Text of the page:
“Traditional lending practices make it hard for borrowers with no credit score to access credit,” said Malloy Evans, executive vice president and head of single-family business, in the press release published on December 6.“[As a result,] Fannie Mae has taken steps that may help them responsibly qualify for a home loan using data that provides a more holistic view of how they manage their money.”
The enhancements released by Fannie Mae update existing eligibility criteria to permit standard loan-to-value (LTV), combined loan-to-value (CLTV), and high credit loan-to-value (HCLTV) ratios on certain properties and expand the standard maximum allowable debt-to-income ratio to 50%. Additionally, the organization has created an automated option for documenting nontraditional credit sources to simplify the process for both the lender and the borrower.
A significant component of this update also includes allowing borrower-permissioned data that consider a borrower’s transaction patterns and balance trends.
Embracing Alternative Credit Data
As many banks and businesses across the U.S. look to alternative ways to promote financial capability among all consumers, many are looking to consumer-permissioned data. Experian defines alternative credit as expanded Fair Credit Reporting Act (FCRA)-regulated data. This data often includes rental payments, small-dollar loans, and other consumer-permissioned data.
“Each individual situation is different; the most important thing is finding a plan that fits the needs and financial goals of the individual,” emphasizes Langkamp. “In addition to resources like Achieve Credit Builder™, our bank encourages our customers to take advantage of self-reporting opportunities like rental housing, and other payments that may not be reflected on a credit report.”
As establishing good credit remains a critical component of one’s ability to acquire wealth, self-reporting has quickly become an integral aspect in assisting individuals to easily establish a credit score.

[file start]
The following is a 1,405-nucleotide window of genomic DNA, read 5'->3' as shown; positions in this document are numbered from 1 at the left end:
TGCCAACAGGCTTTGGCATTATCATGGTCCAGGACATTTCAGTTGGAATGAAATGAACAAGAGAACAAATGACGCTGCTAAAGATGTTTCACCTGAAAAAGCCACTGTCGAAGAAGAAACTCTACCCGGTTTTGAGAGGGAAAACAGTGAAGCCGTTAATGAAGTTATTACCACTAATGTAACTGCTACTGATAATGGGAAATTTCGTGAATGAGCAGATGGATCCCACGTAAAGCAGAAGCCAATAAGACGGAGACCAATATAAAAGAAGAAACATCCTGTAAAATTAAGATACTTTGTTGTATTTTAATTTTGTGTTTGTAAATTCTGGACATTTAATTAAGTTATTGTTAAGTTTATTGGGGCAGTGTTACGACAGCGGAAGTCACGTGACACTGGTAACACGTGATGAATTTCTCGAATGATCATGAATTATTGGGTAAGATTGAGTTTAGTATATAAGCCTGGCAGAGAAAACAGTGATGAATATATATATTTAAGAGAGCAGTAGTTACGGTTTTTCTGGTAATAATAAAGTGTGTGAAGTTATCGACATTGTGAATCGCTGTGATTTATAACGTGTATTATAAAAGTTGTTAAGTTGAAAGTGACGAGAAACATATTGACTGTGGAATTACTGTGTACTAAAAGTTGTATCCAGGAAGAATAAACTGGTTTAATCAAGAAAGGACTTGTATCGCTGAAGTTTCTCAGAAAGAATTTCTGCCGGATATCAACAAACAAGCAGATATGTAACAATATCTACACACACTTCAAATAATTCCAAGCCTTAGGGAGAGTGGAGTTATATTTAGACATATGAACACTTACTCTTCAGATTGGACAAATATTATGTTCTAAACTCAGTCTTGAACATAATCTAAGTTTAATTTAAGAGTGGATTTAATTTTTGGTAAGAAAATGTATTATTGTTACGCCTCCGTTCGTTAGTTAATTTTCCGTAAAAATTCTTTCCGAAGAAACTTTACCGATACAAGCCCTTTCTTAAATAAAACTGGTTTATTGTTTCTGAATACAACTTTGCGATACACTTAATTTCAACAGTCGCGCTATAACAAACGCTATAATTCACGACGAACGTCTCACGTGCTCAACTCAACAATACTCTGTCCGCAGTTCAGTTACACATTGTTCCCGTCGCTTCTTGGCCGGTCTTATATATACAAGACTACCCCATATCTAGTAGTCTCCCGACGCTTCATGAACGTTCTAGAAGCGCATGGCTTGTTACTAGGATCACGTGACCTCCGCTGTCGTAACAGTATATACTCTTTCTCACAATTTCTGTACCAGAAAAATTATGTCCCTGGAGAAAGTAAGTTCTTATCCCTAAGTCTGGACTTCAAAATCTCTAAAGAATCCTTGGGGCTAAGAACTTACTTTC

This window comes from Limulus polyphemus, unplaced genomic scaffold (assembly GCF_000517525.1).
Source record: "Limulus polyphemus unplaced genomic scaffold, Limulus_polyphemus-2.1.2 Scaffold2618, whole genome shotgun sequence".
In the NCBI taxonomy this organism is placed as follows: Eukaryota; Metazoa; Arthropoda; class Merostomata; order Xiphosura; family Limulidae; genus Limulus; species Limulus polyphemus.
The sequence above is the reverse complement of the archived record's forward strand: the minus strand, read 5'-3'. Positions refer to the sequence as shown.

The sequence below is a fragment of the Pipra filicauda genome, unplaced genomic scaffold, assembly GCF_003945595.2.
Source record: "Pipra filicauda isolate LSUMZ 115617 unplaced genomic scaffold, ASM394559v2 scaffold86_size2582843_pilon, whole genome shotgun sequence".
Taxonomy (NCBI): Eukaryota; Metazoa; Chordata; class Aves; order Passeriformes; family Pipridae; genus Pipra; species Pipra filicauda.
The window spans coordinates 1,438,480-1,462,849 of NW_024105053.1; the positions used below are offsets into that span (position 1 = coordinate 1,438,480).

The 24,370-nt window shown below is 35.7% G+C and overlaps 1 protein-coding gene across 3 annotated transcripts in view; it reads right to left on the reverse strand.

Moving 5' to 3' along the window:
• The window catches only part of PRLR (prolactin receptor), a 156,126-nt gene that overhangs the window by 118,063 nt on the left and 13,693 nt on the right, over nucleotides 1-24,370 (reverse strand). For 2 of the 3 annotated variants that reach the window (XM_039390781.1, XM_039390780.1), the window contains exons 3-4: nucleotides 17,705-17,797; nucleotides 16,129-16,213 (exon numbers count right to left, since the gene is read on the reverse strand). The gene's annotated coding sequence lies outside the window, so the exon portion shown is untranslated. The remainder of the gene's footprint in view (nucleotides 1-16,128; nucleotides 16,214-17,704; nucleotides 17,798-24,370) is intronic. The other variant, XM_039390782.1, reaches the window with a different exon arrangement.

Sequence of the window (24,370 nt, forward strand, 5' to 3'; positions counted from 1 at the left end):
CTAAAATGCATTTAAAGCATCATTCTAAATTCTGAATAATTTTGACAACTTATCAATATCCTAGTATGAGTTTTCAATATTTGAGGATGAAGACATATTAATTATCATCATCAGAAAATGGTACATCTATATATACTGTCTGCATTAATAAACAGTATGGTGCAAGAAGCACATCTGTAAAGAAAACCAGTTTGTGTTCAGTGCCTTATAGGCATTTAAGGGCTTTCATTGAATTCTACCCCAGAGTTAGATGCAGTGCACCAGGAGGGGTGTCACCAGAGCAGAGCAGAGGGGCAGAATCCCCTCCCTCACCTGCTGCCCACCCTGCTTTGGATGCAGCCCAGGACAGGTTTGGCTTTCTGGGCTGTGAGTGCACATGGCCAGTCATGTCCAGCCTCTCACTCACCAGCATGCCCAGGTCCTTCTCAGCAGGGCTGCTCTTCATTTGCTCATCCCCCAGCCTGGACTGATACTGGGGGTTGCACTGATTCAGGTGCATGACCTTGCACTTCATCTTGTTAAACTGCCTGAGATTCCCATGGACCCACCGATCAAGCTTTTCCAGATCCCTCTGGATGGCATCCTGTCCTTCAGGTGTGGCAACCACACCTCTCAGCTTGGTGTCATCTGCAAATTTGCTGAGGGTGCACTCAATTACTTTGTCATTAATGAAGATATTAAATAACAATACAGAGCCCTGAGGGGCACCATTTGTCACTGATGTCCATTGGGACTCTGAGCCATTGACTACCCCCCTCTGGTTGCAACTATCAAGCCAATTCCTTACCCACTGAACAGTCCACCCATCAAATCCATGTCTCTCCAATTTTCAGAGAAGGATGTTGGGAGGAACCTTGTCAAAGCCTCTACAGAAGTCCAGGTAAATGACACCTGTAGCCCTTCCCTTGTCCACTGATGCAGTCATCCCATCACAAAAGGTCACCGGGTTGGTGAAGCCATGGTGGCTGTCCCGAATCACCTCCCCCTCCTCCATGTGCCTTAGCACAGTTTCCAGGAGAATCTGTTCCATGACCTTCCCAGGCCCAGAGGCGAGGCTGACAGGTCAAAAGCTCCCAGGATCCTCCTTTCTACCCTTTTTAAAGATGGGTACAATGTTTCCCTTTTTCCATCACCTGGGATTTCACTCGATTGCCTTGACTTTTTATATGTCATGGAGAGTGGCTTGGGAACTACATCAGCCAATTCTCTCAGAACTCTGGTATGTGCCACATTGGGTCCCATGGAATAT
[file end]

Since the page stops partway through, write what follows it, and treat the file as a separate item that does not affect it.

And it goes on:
In an effort to make credit accessible to all communities, Experian has developed free resources for consumers to utilize as they develop their credit score. Experian Go™ provides individuals with education and insights unique to their credit journey. Experian Boost™ allows consumers to connect their bank account or credit card to their Experian credit file. By making on-time payments, individuals can highlight their good spending habits and raise their credit score.
“By using expanded data sources and better analytics in credit decisions, banks can help more consumers gain access to credit while making more informed decisions,” says Greg Wright, executive vice president and chief product officer for Experian Consumer Information Services. “This is a win for both lenders and consumers — and it’s just the right thing to do.”
Wright adds that score models used today have historically left nearly 50 million Americans living with a limited credit history locked out of the credit ecosystem. “Leveraging expanded data sources and advanced analytics can help change this narrative,” he emphasizes.
While credit invisible and unscorable individuals remain a significant portion of our communities, there are many opportunities for banks to assist. Whether it be offering low-cost products and secured credit cards or encouraging consumers to utilize resources that educate them on their individual credit journey, bankers play a major role in promoting financial security for generations to come.
“This is an exciting time for the banking and financial services industry,” concludes Wright. “By leveraging the right tools, we are nearing a point where we can say — no matter who you are, where you live, or what part of your financial journey you’re on — that we can score you and help you access the financial services you need.”